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September 16, 2020

News last week that the state had put the brakes on Marin’s plans to more widely reopen its economy was largely met with a collective shrug from business owners and church leaders on the Tiburon Peninsula, many of whom said they hadn’t planned to expand their operations even if the county had been able to move forward with relaxing restrictions. After many flips and flops — several business sectors allowed to reopen in June were then shut down by the state in July, then the county announced new reopenings Sept. 4 before being halted again — Marin was finally allowed to reopen indoor personal-care services, indoor dining, indoor gyms, movie theaters and indoor houses of worship at reduced capacity, as well as expanded capacity at indoor retail establishments and malls, starting Sept. 15. The reopenings coincide with the county’s planned move from California’s purple tier-1 status, or “widespread” risk of coronavirus transmission, to red tier-2 status, or “substantial” risk under the sta...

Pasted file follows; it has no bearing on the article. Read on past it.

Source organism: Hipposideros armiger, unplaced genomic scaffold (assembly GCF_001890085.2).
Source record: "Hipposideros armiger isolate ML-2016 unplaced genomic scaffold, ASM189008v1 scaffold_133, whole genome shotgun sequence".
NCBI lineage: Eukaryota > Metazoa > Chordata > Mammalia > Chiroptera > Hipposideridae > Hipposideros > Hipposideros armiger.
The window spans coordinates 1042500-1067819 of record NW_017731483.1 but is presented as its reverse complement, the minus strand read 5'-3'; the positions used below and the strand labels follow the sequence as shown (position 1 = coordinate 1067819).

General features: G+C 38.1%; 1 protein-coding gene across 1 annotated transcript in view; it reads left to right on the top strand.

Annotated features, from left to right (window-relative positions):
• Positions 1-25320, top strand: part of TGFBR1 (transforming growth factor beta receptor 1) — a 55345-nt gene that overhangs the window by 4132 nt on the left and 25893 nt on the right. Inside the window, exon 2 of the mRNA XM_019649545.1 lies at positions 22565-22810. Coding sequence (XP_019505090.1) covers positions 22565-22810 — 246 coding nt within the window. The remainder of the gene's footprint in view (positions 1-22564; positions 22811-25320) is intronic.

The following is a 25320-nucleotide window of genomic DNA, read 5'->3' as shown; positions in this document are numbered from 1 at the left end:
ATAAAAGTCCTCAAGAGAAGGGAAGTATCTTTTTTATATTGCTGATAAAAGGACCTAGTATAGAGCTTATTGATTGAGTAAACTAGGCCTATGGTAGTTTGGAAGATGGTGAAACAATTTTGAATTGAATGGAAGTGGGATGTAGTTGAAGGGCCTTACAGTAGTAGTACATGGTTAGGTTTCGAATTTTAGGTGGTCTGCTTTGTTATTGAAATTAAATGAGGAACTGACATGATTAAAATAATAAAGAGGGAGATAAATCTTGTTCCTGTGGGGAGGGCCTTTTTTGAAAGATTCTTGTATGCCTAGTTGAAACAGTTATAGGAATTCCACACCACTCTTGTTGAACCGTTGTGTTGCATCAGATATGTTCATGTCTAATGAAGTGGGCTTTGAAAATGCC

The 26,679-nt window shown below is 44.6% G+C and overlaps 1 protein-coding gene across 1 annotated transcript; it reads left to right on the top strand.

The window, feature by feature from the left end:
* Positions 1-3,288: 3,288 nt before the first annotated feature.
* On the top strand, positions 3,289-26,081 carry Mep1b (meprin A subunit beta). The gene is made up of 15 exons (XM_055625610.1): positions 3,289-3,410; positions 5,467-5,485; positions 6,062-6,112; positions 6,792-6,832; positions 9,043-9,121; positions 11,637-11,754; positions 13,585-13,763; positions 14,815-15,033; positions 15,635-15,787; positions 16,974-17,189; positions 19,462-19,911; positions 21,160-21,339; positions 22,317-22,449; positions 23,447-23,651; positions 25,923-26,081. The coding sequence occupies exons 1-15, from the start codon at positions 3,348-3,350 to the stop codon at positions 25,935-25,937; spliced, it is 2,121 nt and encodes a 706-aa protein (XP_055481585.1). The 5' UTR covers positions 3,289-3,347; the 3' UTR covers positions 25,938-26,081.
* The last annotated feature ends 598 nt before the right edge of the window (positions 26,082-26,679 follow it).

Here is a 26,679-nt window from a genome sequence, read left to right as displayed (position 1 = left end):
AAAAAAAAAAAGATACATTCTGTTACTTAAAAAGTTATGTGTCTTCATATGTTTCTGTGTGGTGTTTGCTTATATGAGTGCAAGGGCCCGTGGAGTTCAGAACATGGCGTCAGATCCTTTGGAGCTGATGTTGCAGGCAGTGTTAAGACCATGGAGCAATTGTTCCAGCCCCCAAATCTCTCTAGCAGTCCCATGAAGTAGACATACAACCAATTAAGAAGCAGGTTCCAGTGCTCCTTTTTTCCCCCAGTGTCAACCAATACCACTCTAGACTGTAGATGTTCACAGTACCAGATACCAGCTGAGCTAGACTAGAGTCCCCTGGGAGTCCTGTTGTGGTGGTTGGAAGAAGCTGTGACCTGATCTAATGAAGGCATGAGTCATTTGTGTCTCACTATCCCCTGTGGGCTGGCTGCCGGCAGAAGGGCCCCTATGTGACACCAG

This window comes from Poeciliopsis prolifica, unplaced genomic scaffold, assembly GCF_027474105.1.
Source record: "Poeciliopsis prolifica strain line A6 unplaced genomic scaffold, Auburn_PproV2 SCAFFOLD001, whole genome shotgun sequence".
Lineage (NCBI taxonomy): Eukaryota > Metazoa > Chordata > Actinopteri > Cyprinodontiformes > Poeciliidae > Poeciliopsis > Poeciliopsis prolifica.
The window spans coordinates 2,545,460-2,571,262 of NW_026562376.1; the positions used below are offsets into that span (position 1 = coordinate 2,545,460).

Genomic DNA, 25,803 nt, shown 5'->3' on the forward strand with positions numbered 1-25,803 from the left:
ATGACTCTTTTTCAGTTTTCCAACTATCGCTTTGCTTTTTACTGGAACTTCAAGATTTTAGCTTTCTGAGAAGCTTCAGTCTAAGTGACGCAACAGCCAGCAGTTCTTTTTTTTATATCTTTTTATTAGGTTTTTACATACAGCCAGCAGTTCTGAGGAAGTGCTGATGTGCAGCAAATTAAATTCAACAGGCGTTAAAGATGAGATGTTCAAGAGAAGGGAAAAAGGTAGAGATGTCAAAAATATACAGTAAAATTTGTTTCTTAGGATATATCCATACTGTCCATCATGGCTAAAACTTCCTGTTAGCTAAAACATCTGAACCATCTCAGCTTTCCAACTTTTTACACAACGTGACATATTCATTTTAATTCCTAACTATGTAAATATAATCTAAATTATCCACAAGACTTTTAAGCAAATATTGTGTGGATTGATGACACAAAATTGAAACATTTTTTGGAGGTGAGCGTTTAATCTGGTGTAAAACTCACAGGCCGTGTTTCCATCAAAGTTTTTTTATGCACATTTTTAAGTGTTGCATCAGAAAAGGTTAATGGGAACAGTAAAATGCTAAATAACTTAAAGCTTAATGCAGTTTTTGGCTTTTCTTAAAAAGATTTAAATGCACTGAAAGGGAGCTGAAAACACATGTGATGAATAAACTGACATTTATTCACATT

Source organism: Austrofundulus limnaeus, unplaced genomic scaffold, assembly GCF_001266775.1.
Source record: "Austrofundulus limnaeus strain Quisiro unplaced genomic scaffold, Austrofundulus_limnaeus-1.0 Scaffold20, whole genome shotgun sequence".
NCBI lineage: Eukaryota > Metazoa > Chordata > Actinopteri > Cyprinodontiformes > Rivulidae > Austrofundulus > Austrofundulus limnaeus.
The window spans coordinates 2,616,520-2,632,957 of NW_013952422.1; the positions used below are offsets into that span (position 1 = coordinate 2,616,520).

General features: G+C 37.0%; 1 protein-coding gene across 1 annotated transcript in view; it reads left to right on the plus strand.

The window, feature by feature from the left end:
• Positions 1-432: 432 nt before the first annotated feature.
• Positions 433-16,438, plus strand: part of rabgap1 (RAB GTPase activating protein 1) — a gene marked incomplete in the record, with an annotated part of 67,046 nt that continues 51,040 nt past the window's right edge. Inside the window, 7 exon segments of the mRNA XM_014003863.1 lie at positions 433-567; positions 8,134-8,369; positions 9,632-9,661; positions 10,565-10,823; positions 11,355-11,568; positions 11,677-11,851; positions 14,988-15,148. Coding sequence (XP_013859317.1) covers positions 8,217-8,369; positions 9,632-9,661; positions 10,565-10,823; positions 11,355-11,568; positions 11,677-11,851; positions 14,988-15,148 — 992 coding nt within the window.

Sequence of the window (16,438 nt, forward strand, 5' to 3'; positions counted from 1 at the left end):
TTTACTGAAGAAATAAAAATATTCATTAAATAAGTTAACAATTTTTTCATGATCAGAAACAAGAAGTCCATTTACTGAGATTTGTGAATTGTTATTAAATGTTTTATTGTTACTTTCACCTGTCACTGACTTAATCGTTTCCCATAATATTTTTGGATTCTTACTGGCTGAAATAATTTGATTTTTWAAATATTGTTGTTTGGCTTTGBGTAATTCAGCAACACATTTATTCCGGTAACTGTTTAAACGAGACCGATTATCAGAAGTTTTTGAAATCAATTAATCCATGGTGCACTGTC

September 16, 2020

Jamie Scardina knows he’s stepping into the role of Tiburon’s interim police chief during a divisive time, as the community continues to deal with the fallout over last month’s tense interaction between police and the Black owner of downtown clothing store Yema. Scardina, Marin County’s undersheriff and a former officer in Tiburon, was hired to temporarily take over for Chief Michael Cronin, who last week announced his retirement effective Sept. 13. Though town officials have said Cronin, who held the top police job in Tiburon for 13 years, had been planning to retire for some time, the move came amid increased scrutiny of Cronin’s leadership and the Tiburon Police Department’s handling of the early morning Aug. 21 interaction at Yema, owned by Tiburon residents Yema Khalif and Hawi Awash.